Identity Beyond Gender

Collins offers her readers a new way of looking at gender. While Katniss is preparing for the pre-Games interview, she is trying to figure out how best to present herself: “charming? Aloof? Fierce? … I’m too ‘vulnerable’ for ferocity. I’m not witty. Funny. Sexy. Or mysterious.” Unable to categorize herself in either (from today’s standpoint) feminine or masculine roles, she vents to her stylist: “I just can’t be one of those people [my coach] wants me to be.” Like many individuals in today’s world, Katniss just can’t force herself to fit into a culturally-dictated cookie-cutter role, regardless of its femininity or masculinity.

Cinna offers a solution to both Katniss and the reader that is at once obvious and beautiful:

“Why don’t you just be yourself?”

Amidst the questions of Katniss’s combination of masculine and feminine traits and Peeta’s feminized depiction, critics have missed Cinna’s prophecy. Is Katniss a masculine woman? Is Peeta a feminine man? Within the world of the novel, the questions don’t apply: Katniss is Katniss; Peeta is Peeta. The characters are fully themselves, in the full complexity of their gender.

The Identity of God

Personification

The God of the Bible includes both feminine and masculine traits. In the beginning, God creates “male and female” in the image of God’s self. Scripture describes God with masculine images such as father (e.g., Hosea 11:1) and king (e.g., Psalm 29:10), as well as feminine depictions such as mother (e.g., Isaiah 66:13).

Surely, this is a God whose identity is reflected by both men and women. God’s gender is carried by the diversity of masculine and feminine individuals; it feels safe to imagine that the Kingdom of God will not only tolerate masculine and feminine genders but will accept and celebrate such diversity.

And yet, such a view, as hopeful as it sounds, is too limited, too unimaginative. The God of scripture includes and transcends gender. From the anthropomorphic images of God as father, king, and mother, we could easily picture God as a male or female figure. However, to do so would be to misconstrue the characteristic being invoked.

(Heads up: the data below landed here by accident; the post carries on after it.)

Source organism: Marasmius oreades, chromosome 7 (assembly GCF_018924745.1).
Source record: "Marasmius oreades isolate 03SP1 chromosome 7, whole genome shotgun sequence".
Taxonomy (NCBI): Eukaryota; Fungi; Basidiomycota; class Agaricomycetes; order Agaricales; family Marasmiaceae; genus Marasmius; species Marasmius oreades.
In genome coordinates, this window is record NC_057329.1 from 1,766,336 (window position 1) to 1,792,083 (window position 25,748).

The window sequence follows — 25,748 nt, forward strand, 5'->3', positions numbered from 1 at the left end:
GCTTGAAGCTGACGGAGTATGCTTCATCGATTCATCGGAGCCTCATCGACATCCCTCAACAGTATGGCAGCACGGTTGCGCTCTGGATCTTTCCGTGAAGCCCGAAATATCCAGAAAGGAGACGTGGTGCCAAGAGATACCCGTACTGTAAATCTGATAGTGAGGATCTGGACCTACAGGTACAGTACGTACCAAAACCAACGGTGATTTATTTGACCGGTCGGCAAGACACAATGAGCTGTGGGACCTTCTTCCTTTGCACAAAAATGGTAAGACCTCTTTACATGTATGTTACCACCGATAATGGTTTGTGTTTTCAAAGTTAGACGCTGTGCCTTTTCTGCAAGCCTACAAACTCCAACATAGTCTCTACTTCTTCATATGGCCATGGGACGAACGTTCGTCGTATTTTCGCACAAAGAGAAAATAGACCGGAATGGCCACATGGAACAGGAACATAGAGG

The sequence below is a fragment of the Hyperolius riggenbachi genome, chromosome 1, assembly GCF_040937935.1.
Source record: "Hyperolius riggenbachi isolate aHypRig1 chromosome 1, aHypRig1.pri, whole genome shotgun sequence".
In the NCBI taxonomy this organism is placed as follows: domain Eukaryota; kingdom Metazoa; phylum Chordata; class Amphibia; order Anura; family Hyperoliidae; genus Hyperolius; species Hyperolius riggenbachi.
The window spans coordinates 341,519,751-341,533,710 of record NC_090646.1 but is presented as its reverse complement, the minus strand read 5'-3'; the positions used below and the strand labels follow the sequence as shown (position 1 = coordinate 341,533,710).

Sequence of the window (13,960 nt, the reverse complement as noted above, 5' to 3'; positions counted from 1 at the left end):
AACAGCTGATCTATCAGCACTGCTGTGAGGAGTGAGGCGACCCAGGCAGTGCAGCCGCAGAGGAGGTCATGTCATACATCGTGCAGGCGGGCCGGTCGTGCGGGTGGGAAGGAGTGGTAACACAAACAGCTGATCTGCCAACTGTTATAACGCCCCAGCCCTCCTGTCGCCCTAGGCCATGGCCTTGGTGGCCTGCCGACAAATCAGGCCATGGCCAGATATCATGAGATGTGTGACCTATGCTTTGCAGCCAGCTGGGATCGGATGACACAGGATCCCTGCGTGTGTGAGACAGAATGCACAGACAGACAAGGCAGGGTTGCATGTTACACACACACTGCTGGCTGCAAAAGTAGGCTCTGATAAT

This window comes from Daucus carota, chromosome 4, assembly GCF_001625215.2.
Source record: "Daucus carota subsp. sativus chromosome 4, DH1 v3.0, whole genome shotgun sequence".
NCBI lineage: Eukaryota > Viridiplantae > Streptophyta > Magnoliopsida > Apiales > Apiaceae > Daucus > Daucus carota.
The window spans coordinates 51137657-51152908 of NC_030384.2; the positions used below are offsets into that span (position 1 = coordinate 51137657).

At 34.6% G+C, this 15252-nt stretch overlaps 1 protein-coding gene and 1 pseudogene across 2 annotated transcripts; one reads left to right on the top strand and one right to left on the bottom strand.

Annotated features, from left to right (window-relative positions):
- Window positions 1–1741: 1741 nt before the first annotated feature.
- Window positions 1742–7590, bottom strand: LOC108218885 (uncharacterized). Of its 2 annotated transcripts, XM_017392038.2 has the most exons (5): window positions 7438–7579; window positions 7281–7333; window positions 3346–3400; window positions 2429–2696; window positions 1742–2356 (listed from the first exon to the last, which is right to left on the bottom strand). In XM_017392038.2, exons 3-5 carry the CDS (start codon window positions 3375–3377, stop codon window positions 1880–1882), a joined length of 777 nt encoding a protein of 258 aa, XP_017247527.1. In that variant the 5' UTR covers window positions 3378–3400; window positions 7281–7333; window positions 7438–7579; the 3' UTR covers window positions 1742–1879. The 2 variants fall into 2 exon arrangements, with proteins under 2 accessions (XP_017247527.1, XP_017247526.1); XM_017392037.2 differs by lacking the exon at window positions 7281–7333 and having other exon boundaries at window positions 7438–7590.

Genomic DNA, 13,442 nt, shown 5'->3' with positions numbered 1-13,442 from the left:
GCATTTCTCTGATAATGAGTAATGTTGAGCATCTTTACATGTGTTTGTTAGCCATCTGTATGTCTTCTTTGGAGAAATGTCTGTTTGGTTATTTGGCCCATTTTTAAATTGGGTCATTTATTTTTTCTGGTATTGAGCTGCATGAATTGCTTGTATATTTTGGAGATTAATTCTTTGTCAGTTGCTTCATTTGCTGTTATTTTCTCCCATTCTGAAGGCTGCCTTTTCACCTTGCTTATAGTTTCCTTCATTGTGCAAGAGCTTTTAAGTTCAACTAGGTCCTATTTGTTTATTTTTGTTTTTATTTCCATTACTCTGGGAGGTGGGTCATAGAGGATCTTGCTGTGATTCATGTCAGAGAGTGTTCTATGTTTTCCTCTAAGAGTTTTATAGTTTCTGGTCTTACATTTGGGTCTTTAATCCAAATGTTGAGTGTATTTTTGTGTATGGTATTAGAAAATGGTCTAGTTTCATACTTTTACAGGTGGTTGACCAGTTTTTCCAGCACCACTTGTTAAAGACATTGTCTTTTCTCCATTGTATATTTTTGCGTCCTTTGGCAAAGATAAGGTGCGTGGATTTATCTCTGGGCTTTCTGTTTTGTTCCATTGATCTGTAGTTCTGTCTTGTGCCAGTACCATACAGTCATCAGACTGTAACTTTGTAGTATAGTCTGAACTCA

As Hebrew scholar David Stein notes, “Personification was employed as a vehicle to convey a statement about deity—and especially about one’s relationship with deity.” What is being invoked in the image of father or mother is an aspect of relationship, a situational similarity, rather than the full, embodied, engendered being.

Such an understanding of the text gives a clearer understanding of what the scriptural author wants to invoke in the audience. It also clarifies seemingly paradoxical images, such as “suck at the breast of kings”, in which a female biological function of nursing is ascribed to male rulers. To understand the personifications of God too literally means to deny the grand all-ness of a Divinity that transcends all human boundaries and definition, including gender.

Beyond Every Human Category

Genesis 1 not only sets the stage for the entire story, it introduces the character and event of God with a powerful first impression of a being who is beyond every human category. This God creates and orders the universe with a word; it is part of this deity’s identity to surpass all traits of humans, meaning that this being is almost nothing like a human. Such a God is so other that “the audience not only receives no warrant to ascribe social gender, but would be hard pressed to do so,” writes Stein.